Doing

Achieving regional progress means working together to find creative solutions. 

The Pioneer Valley Planning Commission's professional staff of planners specializes in community development, economic development, environment and land use, regional information and policy, transportation and transit, historic preservation, municipal services, graphics and mapping, and Geographic Information System services. Under these broad areas, we provide an ever-expanding menu of services tailored to immediate local and regional needs with an eye toward the longer term and the larger context. Our approach is grounded in solid research and analysis applied in flexible and interdisciplinary fashion.  

Contact our staff and find out how PVPC can work with you.

Current Projects

The Transportation Improvement Program (TIP) is a requirement of the Metropolitan Transportation Planning Process as described in the Metropolitan Planning Final Rule 23 CFR 450 section 324.  This regulation developed by the Federal Department of Transportation defines the Transportation Improvement Program as:

A staged, multiyear, intermodal program of transportation projects which is consistent with the metropolitan transportation plan.”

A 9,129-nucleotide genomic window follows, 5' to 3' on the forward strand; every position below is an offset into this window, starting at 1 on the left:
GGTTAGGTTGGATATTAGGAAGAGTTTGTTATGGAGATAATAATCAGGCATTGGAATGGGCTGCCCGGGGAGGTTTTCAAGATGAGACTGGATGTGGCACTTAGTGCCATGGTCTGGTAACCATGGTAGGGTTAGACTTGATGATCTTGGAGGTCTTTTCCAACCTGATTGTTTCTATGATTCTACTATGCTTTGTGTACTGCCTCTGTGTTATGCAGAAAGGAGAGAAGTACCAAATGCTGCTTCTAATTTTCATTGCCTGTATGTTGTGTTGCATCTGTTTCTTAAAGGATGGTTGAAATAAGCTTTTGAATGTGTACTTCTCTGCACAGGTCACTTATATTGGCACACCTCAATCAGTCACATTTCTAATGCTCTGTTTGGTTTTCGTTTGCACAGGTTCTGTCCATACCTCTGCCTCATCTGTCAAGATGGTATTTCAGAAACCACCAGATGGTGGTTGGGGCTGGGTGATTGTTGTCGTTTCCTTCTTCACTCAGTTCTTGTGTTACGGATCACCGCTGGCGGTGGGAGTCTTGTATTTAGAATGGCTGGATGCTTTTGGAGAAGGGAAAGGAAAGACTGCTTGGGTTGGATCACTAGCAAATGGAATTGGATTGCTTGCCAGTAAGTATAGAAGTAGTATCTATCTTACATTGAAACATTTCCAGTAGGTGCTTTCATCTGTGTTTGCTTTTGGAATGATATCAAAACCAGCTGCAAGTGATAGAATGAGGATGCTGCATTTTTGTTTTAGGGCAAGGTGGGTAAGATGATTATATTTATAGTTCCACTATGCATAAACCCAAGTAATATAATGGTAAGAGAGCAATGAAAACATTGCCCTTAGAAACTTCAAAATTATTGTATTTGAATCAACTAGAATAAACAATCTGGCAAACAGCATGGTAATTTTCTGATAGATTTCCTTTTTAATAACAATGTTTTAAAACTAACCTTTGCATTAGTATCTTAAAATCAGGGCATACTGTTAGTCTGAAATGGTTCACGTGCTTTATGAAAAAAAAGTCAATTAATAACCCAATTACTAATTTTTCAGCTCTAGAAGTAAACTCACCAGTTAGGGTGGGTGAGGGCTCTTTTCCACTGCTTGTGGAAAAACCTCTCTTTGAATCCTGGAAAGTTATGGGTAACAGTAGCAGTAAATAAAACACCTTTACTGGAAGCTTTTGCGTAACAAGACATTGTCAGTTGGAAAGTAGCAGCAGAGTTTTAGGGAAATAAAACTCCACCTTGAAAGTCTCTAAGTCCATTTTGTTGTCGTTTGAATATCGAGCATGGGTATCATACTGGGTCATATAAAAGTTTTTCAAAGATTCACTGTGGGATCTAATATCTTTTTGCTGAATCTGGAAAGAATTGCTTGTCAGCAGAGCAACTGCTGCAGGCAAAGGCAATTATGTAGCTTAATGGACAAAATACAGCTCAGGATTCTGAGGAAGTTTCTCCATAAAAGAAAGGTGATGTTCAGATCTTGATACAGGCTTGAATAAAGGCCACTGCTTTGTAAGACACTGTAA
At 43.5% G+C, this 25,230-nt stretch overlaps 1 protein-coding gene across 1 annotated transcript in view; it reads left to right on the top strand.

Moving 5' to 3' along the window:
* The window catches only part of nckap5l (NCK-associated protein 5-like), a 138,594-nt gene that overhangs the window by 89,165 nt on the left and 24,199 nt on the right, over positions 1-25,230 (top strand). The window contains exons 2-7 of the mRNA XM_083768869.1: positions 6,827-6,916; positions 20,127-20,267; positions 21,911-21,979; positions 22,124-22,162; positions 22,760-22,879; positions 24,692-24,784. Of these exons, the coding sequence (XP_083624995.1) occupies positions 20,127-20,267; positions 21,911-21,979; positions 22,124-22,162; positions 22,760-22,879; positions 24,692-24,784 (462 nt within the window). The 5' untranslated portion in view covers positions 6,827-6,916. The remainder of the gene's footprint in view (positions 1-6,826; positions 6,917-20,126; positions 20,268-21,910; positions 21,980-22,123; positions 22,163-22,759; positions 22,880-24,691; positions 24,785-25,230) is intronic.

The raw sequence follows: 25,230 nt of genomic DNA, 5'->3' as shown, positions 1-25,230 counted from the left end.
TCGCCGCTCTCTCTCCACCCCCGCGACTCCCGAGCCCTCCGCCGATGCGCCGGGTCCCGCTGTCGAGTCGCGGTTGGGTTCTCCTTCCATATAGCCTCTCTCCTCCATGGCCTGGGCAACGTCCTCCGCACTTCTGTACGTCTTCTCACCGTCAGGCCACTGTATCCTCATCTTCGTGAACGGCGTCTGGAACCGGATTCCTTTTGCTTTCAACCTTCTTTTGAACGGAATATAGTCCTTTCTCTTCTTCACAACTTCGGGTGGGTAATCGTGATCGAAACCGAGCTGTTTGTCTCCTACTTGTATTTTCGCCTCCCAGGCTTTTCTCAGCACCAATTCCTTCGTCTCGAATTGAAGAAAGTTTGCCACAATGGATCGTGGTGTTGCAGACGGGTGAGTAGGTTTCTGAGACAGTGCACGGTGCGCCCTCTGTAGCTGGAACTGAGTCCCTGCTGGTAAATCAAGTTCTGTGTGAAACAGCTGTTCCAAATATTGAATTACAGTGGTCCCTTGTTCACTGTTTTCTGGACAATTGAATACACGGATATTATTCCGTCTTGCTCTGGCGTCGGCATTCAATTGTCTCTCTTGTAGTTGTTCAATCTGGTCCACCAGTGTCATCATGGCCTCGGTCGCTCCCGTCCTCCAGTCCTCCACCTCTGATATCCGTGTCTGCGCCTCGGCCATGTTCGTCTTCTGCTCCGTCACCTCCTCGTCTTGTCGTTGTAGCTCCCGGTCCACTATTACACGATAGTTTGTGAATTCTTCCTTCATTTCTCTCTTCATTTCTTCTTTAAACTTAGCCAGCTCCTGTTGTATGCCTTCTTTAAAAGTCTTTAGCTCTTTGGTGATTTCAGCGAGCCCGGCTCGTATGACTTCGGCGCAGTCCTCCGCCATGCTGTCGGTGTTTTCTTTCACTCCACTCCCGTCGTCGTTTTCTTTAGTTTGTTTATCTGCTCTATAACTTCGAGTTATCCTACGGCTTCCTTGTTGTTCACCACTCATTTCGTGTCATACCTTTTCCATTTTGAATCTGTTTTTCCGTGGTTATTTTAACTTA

TIP is a Five-year schedule of priority highway, bridge, transit, and multimodal projects identified by year and location complete with funding source and cost.  The TIP is developed annually and is available for amendment and adjustment at any time.  Each program year of the TIP coincides with the Federal Fiscal Year calendar, October 1 through September 30.  

The Pioneer Valley Regional Transportation Plan (RTP) outlines  the direction of transportation planning and improvements for the Pioneer Valley through the year 2040.  It provides the basis for all state and federally funded Transportation improvement projects and planning studies.  This document is an update to the current RTP (last published in 2016) and is endorsed by the Pioneer Valley Metropolitan Planning Organization

The Connecticut River Clean-Up Committee (CRCC) was formed nearly 30 years ago by the Hampden and Hampshire County communities of Agawam, Chicopee, Holyoke, Ludlow, Springfield, South Hadley, and West Springfield in partnership with the Pioneer Valley Planning Commission to address the 1.6 billion gallons of untreated wastewater flowing into the Connecticut River annually from our region’s legacy Combined Sewer Overflow (CSO) infrastructure.